The Cincinnati Bengals have been fortune enough to have rostered back-to-back franchise receivers during the last decade.
It began in 2001, when Chad Johnson came to Cincinnati by way of the Oregon State Beavers. He became one of the game’s best receivers for much of the next decade before being traded to the New England Patriots during the 2011 offseason.
That same year saw A.J. Green join the Bengals after a standout career with the Georgia Bulldogs. Both Green and Johnson were recently named to a list of the 10 best college receivers that NFL.com writer and former NFL player Bucky Brooks ever scouted.
And, it makes sense as both the former and current Bengals receivers were excellent college players, though Green was a top five draft pick while Johnson was a Round 2 selection. Here’s what Brooks had to say about Green, his number five selection.
5. A.J. Green, Georgia
Drafted: Fourth overall, 2011, Cincinnati Bengals
There's nothing like having a big receiver with the size, speed and length to overwhelm defenders on the perimeter. That's why NFL coaches and scouts were fawning over the Bulldogs' WR1 after watching him terrorize SEC defenses for three seasons. Green showed rare balance, body control and agility as a vertical playmaker. He impressed evaluators with his crafty route-running skills and hands. He tallied 50-plus catches in each of his seasons with the Bulldogs and finished with 23 career touchdowns despite playing in a traditional offense that didn't inflate his production with bubble screens and other layups.
As a pro, Green has been nothing short of spectacular as the Bengals' lead receiver. He is a six-time Pro Bowl selectee with five 1,000-yard seasons on his resume. In addition, he has scored 49 career touchdowns in 86 games while displaying ballerina-like footwork and body control on the perimeter. Green is the master of the acrobatic catch and his extraordinary length (and vertical jump) expands the strike zone for the Bengals' quarterbacks. With Green posting outstanding numbers despite facing constant double teams, it's fair to say he has lived up to the hype as a transcendent talent.
Coming in at No. 10 was Johnson, who was a standout player at Oregon State before being drafted early in the second round of the 2001 NFL Draft.
10. Chad Johnson, Oregon State
Drafted: 36th overall, 2001, Cincinnati Bengals
Before the Beavers' star became known for his fancy footwork and outlandish touchdown celebrations, he was a dazzling playmaker in the Pac-10 with an unstoppable game. Johnson torched opponents with extraordinary route-running ability, while also showing outstanding ball skills during his lone season in Corvallis.
The 6-foot-1, 192-pounder finished with 37 receptions for 806 yards and eight touchdowns on an 11-1 team that capped off the season with an impressive Fiesta Bowl win over Notre Dame. Although his modest numbers as a "one-year wonder" didn't necessarily suggest that he would blossom into a game changer as a pro, Johnson's unique combination of quickness, body control and ball skills helped him become one of the most prolific receivers in NFL history. The two-time All-Pro topped the 1,000-yard mark seven times and led the league in receiving yards in 2006 with 1,369. With more than 11,000 receiving yards and 67 touchdowns in a 10-year career, Johnson certainly exceeded the expectations that surrounded him as a second-round pick.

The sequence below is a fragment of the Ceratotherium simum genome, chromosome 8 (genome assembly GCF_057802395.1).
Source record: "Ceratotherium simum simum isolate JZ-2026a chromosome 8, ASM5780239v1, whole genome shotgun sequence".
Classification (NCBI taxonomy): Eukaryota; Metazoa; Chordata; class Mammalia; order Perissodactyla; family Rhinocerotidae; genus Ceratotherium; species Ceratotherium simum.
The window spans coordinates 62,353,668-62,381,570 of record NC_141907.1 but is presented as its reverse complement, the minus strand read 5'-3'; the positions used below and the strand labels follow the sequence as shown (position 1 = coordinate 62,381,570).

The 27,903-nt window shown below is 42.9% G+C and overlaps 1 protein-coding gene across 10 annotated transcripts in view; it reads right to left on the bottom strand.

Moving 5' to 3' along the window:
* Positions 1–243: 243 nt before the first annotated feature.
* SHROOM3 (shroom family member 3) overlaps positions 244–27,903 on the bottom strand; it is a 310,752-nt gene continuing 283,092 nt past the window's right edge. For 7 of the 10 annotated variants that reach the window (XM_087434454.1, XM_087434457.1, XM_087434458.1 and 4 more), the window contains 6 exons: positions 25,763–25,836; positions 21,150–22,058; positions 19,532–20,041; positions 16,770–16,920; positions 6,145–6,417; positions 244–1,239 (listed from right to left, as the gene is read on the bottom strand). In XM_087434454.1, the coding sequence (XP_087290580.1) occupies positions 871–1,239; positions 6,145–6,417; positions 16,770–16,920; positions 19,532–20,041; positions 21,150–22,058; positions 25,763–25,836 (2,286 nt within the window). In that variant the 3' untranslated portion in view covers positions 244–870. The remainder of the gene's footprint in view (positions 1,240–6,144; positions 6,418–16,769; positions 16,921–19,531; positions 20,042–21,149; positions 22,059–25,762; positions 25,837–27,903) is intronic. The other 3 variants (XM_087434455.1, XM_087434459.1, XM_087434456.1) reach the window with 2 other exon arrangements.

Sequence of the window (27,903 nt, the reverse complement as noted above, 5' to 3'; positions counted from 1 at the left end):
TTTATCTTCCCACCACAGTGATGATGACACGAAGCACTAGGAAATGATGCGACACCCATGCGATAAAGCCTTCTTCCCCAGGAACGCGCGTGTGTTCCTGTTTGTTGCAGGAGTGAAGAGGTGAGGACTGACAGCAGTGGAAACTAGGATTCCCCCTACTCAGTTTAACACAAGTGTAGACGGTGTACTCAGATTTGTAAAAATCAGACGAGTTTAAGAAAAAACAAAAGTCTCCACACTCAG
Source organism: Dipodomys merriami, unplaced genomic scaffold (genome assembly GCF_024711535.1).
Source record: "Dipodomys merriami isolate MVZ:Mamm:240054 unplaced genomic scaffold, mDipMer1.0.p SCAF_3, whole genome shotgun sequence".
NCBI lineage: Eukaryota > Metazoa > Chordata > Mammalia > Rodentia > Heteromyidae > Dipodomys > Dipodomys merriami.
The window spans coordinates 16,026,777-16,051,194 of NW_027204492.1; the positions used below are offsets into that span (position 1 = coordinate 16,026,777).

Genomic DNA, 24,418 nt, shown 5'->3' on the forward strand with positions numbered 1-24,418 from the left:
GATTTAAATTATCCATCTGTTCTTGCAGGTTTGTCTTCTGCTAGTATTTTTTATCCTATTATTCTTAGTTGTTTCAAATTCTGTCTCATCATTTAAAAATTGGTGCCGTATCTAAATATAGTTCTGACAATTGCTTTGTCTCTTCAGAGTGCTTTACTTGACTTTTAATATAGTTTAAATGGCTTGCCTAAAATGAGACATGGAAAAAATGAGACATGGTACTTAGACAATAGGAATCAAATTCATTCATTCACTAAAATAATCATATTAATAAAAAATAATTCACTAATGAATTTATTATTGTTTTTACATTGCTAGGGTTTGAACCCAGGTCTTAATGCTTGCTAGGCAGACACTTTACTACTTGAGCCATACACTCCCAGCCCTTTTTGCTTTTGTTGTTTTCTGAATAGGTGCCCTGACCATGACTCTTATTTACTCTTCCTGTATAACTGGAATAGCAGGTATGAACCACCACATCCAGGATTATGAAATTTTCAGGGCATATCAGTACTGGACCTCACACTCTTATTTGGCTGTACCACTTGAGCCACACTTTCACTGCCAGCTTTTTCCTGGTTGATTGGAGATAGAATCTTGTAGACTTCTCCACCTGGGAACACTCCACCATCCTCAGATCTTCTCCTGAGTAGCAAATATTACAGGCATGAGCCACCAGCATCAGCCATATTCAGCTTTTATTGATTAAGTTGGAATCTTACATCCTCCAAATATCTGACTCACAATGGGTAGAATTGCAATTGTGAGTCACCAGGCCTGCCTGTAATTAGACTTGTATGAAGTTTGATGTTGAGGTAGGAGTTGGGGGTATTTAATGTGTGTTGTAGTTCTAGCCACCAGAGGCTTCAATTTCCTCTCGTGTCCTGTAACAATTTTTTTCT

Green, who just finished his sixth NFL season, caught 66 passes for 964 yards and four touchdowns in essentially nine games last season. He suffered a hamstring strain in Week 11 that led to him missing the final six games last year. That’s how 2016 became the first time Green has failed to record 1,000 yards receiving in a season. Had he hit that mark, Green would have joined Randy Moss as the only players in NFL history to have six-straight 1,000-yard seasons to begin their career.
Green’s last full season came in 2015, where he caught 86 passes for 1,297 yards (15.1 yards per catch) and 10 scores. He is on pace to finish No. 1 among every receiver who's ever played for the Bengals, in nearly every category (many of which Johnson currently tops). Entering 2017, Green ranks No. 4 in catches (481), No. 2 in yards (7,135) and is No. 4 in touchdowns (49) in franchise history. According to Pro Football reference, Green ranks No. 1 in franchise history in receiving yards per game at 83.0 yards per contest, as well as catches per game at 5.6. At his current pace, Green will finished his NFL career as the most accomplished receiver to ever don the orange and black.
As for Johnson, he too was on pace at one time to become Cincinnati’s all-time leader in every receiving category. During his 10-year career with the Bengals, Johnson had 751 catches for 10,783 yards (14.4 ypc) with 66 touchdowns. He owns seven Bengals franchise receiving records, and is also a six-time NFL Pro Bowler who was named to three NFL All-Pro teams.
After brief stints with the New England Patriots and Miami Dolphins, Johnson finished his NFL career in 2012 with 766 catches for 11,059 yards and 67 touchdowns. He was known for his ability to produce big plays and let his opponents know it with his colorful and controversial attitude.
The Bengals have been fortune enough to have one of these two receivers on the field every year since 2001. With Green in the prime of his career, that should continue for the foreseeable future.